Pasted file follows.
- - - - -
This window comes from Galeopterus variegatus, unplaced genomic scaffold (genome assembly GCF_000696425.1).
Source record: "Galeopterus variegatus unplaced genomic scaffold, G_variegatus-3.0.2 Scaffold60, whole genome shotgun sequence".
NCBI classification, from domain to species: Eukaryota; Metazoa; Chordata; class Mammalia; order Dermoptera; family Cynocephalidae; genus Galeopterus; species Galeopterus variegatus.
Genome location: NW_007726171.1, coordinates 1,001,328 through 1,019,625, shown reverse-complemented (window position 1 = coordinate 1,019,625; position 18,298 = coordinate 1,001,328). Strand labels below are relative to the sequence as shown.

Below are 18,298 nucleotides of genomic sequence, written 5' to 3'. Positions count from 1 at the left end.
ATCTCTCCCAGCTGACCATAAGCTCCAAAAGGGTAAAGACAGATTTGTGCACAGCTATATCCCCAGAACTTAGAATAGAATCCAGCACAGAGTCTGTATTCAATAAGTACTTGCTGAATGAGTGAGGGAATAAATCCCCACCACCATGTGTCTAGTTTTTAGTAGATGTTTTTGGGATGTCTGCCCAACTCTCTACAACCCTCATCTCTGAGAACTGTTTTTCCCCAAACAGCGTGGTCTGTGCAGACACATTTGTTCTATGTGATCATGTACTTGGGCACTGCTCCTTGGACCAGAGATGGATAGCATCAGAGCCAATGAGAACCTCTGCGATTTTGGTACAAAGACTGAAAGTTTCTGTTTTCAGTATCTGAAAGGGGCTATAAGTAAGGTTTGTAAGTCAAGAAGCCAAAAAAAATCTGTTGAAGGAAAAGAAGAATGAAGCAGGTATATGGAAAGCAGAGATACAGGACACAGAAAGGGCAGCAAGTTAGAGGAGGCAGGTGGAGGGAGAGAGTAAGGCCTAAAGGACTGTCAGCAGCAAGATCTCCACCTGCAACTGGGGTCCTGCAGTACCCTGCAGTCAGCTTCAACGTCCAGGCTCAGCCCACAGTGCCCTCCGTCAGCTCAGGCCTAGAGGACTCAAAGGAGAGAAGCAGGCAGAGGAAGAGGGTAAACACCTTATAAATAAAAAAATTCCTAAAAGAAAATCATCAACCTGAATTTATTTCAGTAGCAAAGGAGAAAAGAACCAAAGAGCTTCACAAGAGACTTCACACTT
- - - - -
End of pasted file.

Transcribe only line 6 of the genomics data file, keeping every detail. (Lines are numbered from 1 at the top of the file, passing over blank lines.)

ATCTCTCCCAGCTGACCATAAGCTCCAAAAGGGTAAAGACAGATTTGTGCACAGCTATATCCCCAGAACTTAGAATAGAATCCAGCACAGAGTCTGTATTCAATAAGTACTTGCTGAATGAGTGAGGGAATAAATCCCCACCACCATGTGTCTAGTTTTTAGTAGATGTTTTTGGGATGTCTGCCCAACTCTCTACAACCCTCATCTCTGAGAACTGTTTTTCCCCAAACAGCGTGGTCTGTGCAGACACATTTGTTCTATGTGATCATGTACTTGGGCACTGCTCCTTGGACCAGAGATGGATAGCATCAGAGCCAATGAGAACCTCTGCGATTTTGGTACAAAGACTGAAAGTTTCTGTTTTCAGTATCTGAAAGGGGCTATAAGTAAGGTTTGTAAGTCAAGAAGCCAAAAAAAATCTGTTGAAGGAAAAGAAGAATGAAGCAGGTATATGGAAAGCAGAGATACAGGACACAGAAAGGGCAGCAAGTTAGAGGAGGCAGGTGGAGGGAGAGAGTAAGGCCTAAAGGACTGTCAGCAGCAAGATCTCCACCTGCAACTGGGGTCCTGCAGTACCCTGCAGTCAGCTTCAACGTCCAGGCTCAGCCCACAGTGCCCTCCGTCAGCTCAGGCCTAGAGGACTCAAAGGAGAGAAGCAGGCAGAGGAAGAGGGTAAACACCTTATAAATAAAAAAATTCCTAAAAGAAAATCATCAACCTGAATTTATTTCAGTAGCAAAGGAGAAAAGAACCAAAGAGCTTCACAAGAGACTTCACACTT